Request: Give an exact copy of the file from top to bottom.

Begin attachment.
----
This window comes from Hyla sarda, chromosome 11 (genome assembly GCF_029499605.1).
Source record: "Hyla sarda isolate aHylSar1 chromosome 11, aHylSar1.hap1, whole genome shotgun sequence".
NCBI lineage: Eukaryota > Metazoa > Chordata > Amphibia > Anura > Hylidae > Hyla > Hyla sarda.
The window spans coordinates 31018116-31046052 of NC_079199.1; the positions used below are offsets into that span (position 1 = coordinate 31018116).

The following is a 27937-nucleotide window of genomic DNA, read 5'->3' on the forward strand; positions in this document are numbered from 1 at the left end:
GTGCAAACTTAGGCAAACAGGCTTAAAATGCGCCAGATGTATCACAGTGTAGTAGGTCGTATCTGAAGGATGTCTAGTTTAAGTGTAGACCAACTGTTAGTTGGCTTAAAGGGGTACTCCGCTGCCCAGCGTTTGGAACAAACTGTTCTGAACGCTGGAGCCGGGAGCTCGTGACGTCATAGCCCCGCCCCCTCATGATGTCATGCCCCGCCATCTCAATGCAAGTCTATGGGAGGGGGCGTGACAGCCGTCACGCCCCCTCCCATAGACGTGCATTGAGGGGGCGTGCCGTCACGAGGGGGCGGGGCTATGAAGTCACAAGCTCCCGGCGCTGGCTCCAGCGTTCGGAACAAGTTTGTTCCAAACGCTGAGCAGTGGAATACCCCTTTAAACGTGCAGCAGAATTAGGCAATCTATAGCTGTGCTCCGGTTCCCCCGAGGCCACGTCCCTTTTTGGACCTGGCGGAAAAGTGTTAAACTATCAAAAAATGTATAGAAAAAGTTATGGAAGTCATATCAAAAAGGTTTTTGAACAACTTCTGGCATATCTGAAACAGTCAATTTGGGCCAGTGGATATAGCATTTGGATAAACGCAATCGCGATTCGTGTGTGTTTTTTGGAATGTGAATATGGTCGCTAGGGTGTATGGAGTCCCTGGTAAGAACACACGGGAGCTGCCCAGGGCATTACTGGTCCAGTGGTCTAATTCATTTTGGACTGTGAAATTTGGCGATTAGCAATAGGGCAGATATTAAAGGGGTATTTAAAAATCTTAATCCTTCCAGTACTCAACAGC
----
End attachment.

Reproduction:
This window comes from Hyla sarda, chromosome 11 (genome assembly GCF_029499605.1).
Source record: "Hyla sarda isolate aHylSar1 chromosome 11, aHylSar1.hap1, whole genome shotgun sequence".
NCBI lineage: Eukaryota > Metazoa > Chordata > Amphibia > Anura > Hylidae > Hyla > Hyla sarda.
The window spans coordinates 31018116-31046052 of NC_079199.1; the positions used below are offsets into that span (position 1 = coordinate 31018116).

The following is a 27937-nucleotide window of genomic DNA, read 5'->3' on the forward strand; positions in this document are numbered from 1 at the left end:
GTGCAAACTTAGGCAAACAGGCTTAAAATGCGCCAGATGTATCACAGTGTAGTAGGTCGTATCTGAAGGATGTCTAGTTTAAGTGTAGACCAACTGTTAGTTGGCTTAAAGGGGTACTCCGCTGCCCAGCGTTTGGAACAAACTGTTCTGAACGCTGGAGCCGGGAGCTCGTGACGTCATAGCCCCGCCCCCTCATGATGTCATGCCCCGCCATCTCAATGCAAGTCTATGGGAGGGGGCGTGACAGCCGTCACGCCCCCTCCCATAGACGTGCATTGAGGGGGCGTGCCGTCACGAGGGGGCGGGGCTATGAAGTCACAAGCTCCCGGCGCTGGCTCCAGCGTTCGGAACAAGTTTGTTCCAAACGCTGAGCAGTGGAATACCCCTTTAAACGTGCAGCAGAATTAGGCAATCTATAGCTGTGCTCCGGTTCCCCCGAGGCCACGTCCCTTTTTGGACCTGGCGGAAAAGTGTTAAACTATCAAAAAATGTATAGAAAAAGTTATGGAAGTCATATCAAAAAGGTTTTTGAACAACTTCTGGCATATCTGAAACAGTCAATTTGGGCCAGTGGATATAGCATTTGGATAAACGCAATCGCGATTCGTGTGTGTTTTTTGGAATGTGAATATGGTCGCTAGGGTGTATGGAGTCCCTGGTAAGAACACACGGGAGCTGCCCAGGGCATTACTGGTCCAGTGGTCTAATTCATTTTGGACTGTGAAATTTGGCGATTAGCAATAGGGCAGATATTAAAGGGGTATTTAAAAATCTTAATCCTTCCAGTACTCAACAGC